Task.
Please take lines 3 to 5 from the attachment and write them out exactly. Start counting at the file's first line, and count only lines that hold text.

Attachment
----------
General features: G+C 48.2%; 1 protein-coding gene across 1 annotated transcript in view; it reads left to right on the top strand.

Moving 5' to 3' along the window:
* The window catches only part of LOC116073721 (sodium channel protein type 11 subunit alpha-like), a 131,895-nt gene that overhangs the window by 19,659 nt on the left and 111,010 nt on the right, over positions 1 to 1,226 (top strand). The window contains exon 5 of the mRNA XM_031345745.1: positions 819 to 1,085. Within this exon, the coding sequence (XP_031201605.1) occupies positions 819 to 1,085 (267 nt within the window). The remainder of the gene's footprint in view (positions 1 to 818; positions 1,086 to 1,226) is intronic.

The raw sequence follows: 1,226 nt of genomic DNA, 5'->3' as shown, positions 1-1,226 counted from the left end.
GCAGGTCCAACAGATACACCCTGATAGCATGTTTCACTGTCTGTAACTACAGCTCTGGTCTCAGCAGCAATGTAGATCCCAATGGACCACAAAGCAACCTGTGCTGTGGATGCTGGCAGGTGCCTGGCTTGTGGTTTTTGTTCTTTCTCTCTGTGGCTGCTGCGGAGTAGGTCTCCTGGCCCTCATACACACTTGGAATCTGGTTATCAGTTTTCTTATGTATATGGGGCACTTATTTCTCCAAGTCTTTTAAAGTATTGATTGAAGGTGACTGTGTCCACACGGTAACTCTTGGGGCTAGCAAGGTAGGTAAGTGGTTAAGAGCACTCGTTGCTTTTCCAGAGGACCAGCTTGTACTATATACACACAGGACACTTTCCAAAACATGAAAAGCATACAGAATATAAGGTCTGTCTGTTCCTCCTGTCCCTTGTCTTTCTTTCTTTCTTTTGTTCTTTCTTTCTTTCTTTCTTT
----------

* The window catches only part of LOC116073721 (sodium channel protein type 11 subunit alpha-like), a 131,895-nt gene that overhangs the window by 19,659 nt on the left and 111,010 nt on the right, over positions 1 to 1,226 (top strand). The window contains exon 5 of the mRNA XM_031345745.1: positions 819 to 1,085. Within this exon, the coding sequence (XP_031201605.1) occupies positions 819 to 1,085 (267 nt within the window). The remainder of the gene's footprint in view (positions 1 to 818; positions 1,086 to 1,226) is intronic.

The raw sequence follows: 1,226 nt of genomic DNA, 5'->3' as shown, positions 1-1,226 counted from the left end.
GCAGGTCCAACAGATACACCCTGATAGCATGTTTCACTGTCTGTAACTACAGCTCTGGTCTCAGCAGCAATGTAGATCCCAATGGACCACAAAGCAACCTGTGCTGTGGATGCTGGCAGGTGCCTGGCTTGTGGTTTTTGTTCTTTCTCTCTGTGGCTGCTGCGGAGTAGGTCTCCTGGCCCTCATACACACTTGGAATCTGGTTATCAGTTTTCTTATGTATATGGGGCACTTATTTCTCCAAGTCTTTTAAAGTATTGATTGAAGGTGACTGTGTCCACACGGTAACTCTTGGGGCTAGCAAGGTAGGTAAGTGGTTAAGAGCACTCGTTGCTTTTCCAGAGGACCAGCTTGTACTATATACACACAGGACACTTTCCAAAACATGAAAAGCATACAGAATATAAGGTCTGTCTGTTCCTCCTGTCCCTTGTCTTTCTTTCTTTCTTTTGTTCTTTCTTTCTTTCTTTCTTT